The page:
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Apple Maps vs. Google Maps: iPhone users are switching back, but which is better?

Recent updates have put Apple Maps back on iPhone users' radars, but how does it stack up against Google Maps? Here are the key differences.
Written by Kerry Wan, Senior Reviews Editor
Apple Maps versus Google Maps on phones
June Wan/ZDNET

A recent report from Wall Street Journal sparked an interesting conversation about Apple Maps versus Google Maps, particularly with how far the former has come since its underwhelming debut back in 2012. 

You may even remember Apple CEO, Tim Cook, making a public apology for Apple Maps' lackluster experience at the time, recommending users download competing navigation services instead.

Also: Apple sneaks into the AI chatbot race with 'Apple GPT'

Times have changed. More than a decade (and numerous updates) later, Apple Maps is gaining on its biggest competitor, Google Maps, offering a similar, if not better, user experience, begging the question, which app should you use?

To help you decide, I've listed the key differences between the two below, comparing the latest app versions and exclusive features.

You should use Apple Maps if...

A phone displaying Apple Maps
June Wan/ZDNET

1. You'd prefer navigation that's easier on the eyes

One of the primary reasons why users are switching back to Apple Maps from Google Maps, as suggested by the WSJ article, is the cleaner user interface. Putting the search boxes and settings menus aside, what positions Apple Maps ahead is how much easier the app is on the eyes.

Also: Your next iPhone may feature Apple's biggest camera upgrade ever

For how much information we're processing when using a map, Apple's "less is more" approach benefits users who just want to find street names and general directions, and not be obtruded by every restaurant and building name on the block (which is the case with Google Maps, for better or worse).

2. You've invested in other Apple products

It should come as no surprise that Apple Maps works best with other Apple products. Over the years, the company has embedded the service across its product portfolio, from AirTags and the FindMy network to CarPlay to the Apple Watch.

In fact, if you're a Watch user, you may already be accustomed to synchronized directions when Apple Maps is open and you're on the road. The benefit of having the watch vibrate ahead of turns and glanceable directions on your wrist may sell you on Apple Maps alone.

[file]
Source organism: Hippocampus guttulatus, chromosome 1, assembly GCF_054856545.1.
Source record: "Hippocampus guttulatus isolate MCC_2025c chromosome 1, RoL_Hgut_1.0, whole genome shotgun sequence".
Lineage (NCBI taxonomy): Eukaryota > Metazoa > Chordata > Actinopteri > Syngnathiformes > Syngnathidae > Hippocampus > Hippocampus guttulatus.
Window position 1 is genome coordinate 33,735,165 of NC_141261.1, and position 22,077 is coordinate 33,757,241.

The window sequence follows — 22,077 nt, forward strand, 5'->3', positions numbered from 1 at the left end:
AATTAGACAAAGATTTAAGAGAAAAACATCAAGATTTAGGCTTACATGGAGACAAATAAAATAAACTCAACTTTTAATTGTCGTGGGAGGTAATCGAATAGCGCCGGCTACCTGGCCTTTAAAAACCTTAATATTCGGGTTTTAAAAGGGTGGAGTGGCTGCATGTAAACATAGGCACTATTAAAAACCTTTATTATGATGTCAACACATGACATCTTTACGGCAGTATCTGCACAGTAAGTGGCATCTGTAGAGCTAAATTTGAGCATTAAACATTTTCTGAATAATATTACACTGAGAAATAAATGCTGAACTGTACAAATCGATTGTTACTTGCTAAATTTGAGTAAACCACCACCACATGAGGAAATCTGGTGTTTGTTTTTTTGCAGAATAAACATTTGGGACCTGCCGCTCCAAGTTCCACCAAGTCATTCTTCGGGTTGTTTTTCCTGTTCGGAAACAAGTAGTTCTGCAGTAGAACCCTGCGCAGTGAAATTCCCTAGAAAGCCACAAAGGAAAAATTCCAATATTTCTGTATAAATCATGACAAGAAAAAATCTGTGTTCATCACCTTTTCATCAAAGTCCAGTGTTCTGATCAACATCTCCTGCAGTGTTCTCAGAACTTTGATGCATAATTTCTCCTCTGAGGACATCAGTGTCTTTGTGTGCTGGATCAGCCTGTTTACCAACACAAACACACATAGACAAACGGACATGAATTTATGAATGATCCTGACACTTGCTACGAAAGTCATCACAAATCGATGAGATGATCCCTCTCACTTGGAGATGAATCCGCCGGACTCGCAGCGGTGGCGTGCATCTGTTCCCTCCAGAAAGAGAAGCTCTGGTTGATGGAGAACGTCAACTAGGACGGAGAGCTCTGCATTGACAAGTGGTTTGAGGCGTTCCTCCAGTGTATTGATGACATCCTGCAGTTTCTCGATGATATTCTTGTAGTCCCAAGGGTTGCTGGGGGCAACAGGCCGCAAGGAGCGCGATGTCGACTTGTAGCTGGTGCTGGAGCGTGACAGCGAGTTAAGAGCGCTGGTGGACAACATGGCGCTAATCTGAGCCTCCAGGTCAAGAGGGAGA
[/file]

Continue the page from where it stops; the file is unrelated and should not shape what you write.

3. Privacy is a priority

If privacy is one of your concerns when using location-based apps, you'll feel better knowing that Apple Maps stores search and location data locally, unless you opt-in to data-sharing when backing it up to iCloud. Personalized data is also stored on device, compared to Google Maps, which collects and leverages it to make travel and restaurant suggestions. You can learn more about Apple's privacy and image collection policy here.

You should use Google Maps if...

A phone displaying Google Maps
June Wan/ZDNET

1. You're on Android (or just prefer the flexibility)

If there's one definitive area where Google Maps absolutely leaps over its Apple counterpart, it's app compatibility. Google Maps is available on iOS, Android, Mac, Windows, and Chrome devices, whereas Apple Maps is restricted to Apple platforms only. That makes the Google service much more accessible.

Also: The Apple products you shouldn't buy this month

The fact that many iPhone users use Google Maps, even though Apple Maps is preloaded on devices, is very telling.

2. Better travel calculations matter to you

Besides having a greater database of geographic data, Google Maps is technically more reliable when calculating commutes and travel plans. For example, you're able to set departure and arrival times to find the best navigation route for you. 

Tapping into restaurants, bars, and even bus routes also presents you with information on how busy the place is, which is especially valuable when you have a preference for crowdedness or want a seat on the evening bus ride home. 

Also: How to clear the cache on your Android phone or tablet (and why you should)

Google Maps also integrates the company's heavily crowdsourced reviews system, so you can scan customer testimonials and photos and videos of places as you're planning. Apple Maps has a similar function, but it's sourced by Yelp and redirects you to the app for more information.

3. You can't wait for offline maps on iOS 17

With the upcoming iOS 17 update, Apple Maps will finally support offline maps, a feature that already exists on Google Maps, and is arguably the main reason why iPhone users switched over in the first place. As the name suggests, offline maps allow users to download areas of data so that they can be accessed when there's no internet or the signal is weak. 

For travelers, using offline maps will also save you from roaming charges to your cellular data.

Alternative to consider

View at Waze
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